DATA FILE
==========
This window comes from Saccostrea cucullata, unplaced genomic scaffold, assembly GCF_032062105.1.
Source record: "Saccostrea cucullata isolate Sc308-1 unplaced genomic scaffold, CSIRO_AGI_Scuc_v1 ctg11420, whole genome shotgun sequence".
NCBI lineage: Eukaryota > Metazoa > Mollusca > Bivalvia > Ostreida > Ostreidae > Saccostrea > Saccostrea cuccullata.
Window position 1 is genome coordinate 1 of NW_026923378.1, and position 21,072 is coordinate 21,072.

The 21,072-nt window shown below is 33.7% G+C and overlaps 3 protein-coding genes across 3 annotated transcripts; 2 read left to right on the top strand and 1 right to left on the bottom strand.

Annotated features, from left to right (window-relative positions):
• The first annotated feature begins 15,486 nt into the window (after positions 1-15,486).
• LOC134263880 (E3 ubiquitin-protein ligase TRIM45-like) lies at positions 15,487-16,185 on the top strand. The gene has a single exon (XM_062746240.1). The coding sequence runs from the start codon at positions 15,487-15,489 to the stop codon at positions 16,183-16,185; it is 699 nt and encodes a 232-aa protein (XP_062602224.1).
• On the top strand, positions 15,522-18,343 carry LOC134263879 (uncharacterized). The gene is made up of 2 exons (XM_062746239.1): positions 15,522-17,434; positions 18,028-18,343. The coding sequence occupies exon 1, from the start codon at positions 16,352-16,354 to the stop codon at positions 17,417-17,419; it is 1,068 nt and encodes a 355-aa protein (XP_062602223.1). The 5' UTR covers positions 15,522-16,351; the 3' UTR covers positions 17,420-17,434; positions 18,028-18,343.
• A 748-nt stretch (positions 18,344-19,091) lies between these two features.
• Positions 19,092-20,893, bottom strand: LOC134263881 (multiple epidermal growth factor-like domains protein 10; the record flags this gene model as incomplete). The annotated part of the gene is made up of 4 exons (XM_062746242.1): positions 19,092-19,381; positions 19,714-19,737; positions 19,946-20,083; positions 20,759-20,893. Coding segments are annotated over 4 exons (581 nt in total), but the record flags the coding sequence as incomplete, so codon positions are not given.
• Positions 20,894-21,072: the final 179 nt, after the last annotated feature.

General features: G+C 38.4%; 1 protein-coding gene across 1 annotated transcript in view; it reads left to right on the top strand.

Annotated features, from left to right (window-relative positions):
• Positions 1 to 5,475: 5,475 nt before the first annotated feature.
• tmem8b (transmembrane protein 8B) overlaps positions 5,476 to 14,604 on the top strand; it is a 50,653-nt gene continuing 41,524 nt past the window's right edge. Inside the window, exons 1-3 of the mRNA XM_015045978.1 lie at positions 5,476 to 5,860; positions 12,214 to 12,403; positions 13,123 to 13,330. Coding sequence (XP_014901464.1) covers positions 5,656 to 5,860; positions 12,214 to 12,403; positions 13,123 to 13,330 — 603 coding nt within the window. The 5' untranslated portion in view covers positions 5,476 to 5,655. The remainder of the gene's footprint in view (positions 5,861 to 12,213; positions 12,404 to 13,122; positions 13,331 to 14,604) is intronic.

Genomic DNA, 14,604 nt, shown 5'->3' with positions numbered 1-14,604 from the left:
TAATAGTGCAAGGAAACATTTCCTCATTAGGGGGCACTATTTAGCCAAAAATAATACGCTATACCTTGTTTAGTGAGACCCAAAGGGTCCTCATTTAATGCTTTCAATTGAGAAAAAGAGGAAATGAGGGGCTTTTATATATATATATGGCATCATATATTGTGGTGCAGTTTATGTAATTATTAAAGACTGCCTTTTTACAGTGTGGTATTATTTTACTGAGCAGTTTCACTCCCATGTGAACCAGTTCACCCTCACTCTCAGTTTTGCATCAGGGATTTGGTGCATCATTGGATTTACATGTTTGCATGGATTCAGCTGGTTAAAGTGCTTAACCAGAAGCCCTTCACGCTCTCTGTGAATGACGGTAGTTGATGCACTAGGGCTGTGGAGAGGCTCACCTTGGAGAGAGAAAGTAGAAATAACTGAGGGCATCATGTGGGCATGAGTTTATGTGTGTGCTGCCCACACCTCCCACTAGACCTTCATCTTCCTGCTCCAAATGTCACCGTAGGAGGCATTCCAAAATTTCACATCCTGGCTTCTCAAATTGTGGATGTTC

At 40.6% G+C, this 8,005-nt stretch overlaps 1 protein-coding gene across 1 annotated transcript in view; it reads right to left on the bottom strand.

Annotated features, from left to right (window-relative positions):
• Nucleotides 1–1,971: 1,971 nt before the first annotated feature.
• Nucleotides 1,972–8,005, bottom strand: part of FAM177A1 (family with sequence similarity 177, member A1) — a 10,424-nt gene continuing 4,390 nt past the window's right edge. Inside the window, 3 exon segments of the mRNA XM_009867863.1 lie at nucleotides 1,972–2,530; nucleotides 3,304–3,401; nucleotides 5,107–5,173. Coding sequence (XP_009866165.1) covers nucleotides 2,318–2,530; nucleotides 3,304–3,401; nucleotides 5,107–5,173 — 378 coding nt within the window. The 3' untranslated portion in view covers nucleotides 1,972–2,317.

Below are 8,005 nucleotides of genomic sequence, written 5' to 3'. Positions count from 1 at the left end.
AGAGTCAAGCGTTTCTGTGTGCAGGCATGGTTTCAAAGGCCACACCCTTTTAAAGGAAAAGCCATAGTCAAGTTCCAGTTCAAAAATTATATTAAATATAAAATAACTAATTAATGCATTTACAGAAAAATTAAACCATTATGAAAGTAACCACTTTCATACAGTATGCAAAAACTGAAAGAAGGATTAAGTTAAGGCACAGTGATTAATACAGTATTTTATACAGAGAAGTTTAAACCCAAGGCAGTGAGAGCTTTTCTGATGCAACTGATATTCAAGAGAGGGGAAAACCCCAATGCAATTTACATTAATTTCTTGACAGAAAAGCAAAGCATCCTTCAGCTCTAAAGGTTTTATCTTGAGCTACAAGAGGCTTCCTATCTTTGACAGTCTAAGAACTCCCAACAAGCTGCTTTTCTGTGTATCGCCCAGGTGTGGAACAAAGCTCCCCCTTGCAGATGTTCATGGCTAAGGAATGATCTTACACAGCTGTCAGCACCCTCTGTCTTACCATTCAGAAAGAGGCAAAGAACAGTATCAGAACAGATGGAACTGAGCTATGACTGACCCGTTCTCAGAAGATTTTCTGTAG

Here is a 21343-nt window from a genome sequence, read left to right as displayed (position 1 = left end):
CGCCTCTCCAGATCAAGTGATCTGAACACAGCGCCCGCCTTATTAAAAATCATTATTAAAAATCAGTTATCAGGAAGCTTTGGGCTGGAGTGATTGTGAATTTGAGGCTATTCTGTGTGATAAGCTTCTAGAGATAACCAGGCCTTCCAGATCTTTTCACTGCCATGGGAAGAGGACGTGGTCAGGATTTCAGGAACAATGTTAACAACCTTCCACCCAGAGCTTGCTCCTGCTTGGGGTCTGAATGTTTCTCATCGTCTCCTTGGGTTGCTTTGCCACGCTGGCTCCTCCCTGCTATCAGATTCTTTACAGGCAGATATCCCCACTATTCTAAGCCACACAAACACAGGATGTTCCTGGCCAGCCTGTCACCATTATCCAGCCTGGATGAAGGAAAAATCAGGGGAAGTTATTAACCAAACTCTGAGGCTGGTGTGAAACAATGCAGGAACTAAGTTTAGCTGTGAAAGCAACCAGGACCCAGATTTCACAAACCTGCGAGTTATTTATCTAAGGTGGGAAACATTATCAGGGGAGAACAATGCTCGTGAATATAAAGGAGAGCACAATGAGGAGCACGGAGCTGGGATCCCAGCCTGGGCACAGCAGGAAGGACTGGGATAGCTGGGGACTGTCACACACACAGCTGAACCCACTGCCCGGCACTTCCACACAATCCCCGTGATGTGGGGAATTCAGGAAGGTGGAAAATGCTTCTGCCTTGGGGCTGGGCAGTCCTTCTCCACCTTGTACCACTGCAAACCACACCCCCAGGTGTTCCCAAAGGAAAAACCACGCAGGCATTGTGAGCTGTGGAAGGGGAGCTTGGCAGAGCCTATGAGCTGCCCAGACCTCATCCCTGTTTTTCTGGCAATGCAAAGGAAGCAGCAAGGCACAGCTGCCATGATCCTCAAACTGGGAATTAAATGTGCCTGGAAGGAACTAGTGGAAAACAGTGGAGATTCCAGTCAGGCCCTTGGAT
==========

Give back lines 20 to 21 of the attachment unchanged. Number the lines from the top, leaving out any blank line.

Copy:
Annotated features, from left to right (window-relative positions):
• Nucleotides 1–1,971: 1,971 nt before the first annotated feature.